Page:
Dosanjh A. Infant anaphylaxis: the importance of early recognition. Journal of Asthma and Allergy; 2013(6): 103-107. (http://dx.doi.org/10.2147/JAA.S42694)
Abstract (Open Access, PDF Available)
Editor’s comment: The author highlights the differential clinical presentations of young children with anaphylaxis and concludes that early recognition of the signs and symptoms is crucial to effective diagnosis and treatment, especially among infants 12 months of age or younger who are nonverbal and who may have subtle signs and symptoms of a life-threatening reaction to allergens.
11. Investigating possible risk factors for developing atopic dermatitis (AD).
Giwercman Carson C. Risk factors for developing atopic dermatitis. Danish Medical Journal, 2013; 60(7): B4687.
Full Text PDF, Free (PhD Thesis)
Editor’s comment: This review has been accepted as a thesis together with three previously published papers by University of Copenhagen. The aim was to investigate possible risk factors affecting the development of AD based on data collected as part of the ongoing COPSAC cohort, a longitudinal, prospective birth cohort following 411 children born from mothers with asthma.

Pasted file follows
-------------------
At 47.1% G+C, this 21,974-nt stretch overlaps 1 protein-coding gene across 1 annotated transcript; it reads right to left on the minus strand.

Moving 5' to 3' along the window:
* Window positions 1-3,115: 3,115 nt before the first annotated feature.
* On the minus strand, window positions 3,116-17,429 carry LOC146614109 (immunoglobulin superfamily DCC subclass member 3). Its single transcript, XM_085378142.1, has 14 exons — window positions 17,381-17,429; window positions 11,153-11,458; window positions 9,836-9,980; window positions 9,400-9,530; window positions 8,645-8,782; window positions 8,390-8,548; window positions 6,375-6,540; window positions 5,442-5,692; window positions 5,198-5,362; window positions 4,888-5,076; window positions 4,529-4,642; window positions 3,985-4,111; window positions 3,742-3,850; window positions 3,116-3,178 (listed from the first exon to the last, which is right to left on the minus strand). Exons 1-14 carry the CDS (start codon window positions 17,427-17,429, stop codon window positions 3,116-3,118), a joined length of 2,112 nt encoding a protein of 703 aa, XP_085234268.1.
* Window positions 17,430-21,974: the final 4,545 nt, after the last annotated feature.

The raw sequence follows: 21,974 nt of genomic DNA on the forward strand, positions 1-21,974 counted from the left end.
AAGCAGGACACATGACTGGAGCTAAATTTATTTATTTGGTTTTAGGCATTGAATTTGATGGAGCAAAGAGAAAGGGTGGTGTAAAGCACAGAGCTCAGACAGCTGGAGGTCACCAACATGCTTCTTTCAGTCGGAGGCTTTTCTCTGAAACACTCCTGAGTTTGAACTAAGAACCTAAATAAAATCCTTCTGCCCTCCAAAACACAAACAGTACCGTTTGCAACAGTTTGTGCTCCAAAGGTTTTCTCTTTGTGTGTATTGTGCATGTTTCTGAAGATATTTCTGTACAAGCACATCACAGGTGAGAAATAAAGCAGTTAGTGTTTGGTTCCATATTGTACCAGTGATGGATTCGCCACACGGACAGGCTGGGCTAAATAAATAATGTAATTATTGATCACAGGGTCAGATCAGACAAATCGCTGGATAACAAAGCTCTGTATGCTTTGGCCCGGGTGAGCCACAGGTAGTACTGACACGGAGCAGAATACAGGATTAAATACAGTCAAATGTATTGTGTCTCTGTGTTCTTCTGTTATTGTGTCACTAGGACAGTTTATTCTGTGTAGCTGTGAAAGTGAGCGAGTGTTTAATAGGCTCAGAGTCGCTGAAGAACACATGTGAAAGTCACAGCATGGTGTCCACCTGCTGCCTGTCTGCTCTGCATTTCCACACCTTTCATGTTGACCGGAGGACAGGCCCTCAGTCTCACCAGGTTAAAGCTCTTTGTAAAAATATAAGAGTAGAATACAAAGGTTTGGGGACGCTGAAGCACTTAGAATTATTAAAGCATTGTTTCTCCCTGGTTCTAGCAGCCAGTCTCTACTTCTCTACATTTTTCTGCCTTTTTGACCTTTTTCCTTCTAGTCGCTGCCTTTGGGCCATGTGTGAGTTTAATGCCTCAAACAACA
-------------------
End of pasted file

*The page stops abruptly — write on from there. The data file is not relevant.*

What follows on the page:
12. Review about the influence of cocoa or its flavonoids on the innate and adaptive immunity.
Pérez-Cano FJ, Massot-Cladera M, Franch A, Castellote C, Castell M. The effects of cocoa on the immune system. Frontiers in Pharmacology, 2013; 4(71). (doi:10.3389/fphar.2013.00071)
Editor’s comment: A cocoa diet has been shown to influence the immune system in the innate inflammatory response as well as in adaptive immunity. It does so in both systemic and intestinal compartments.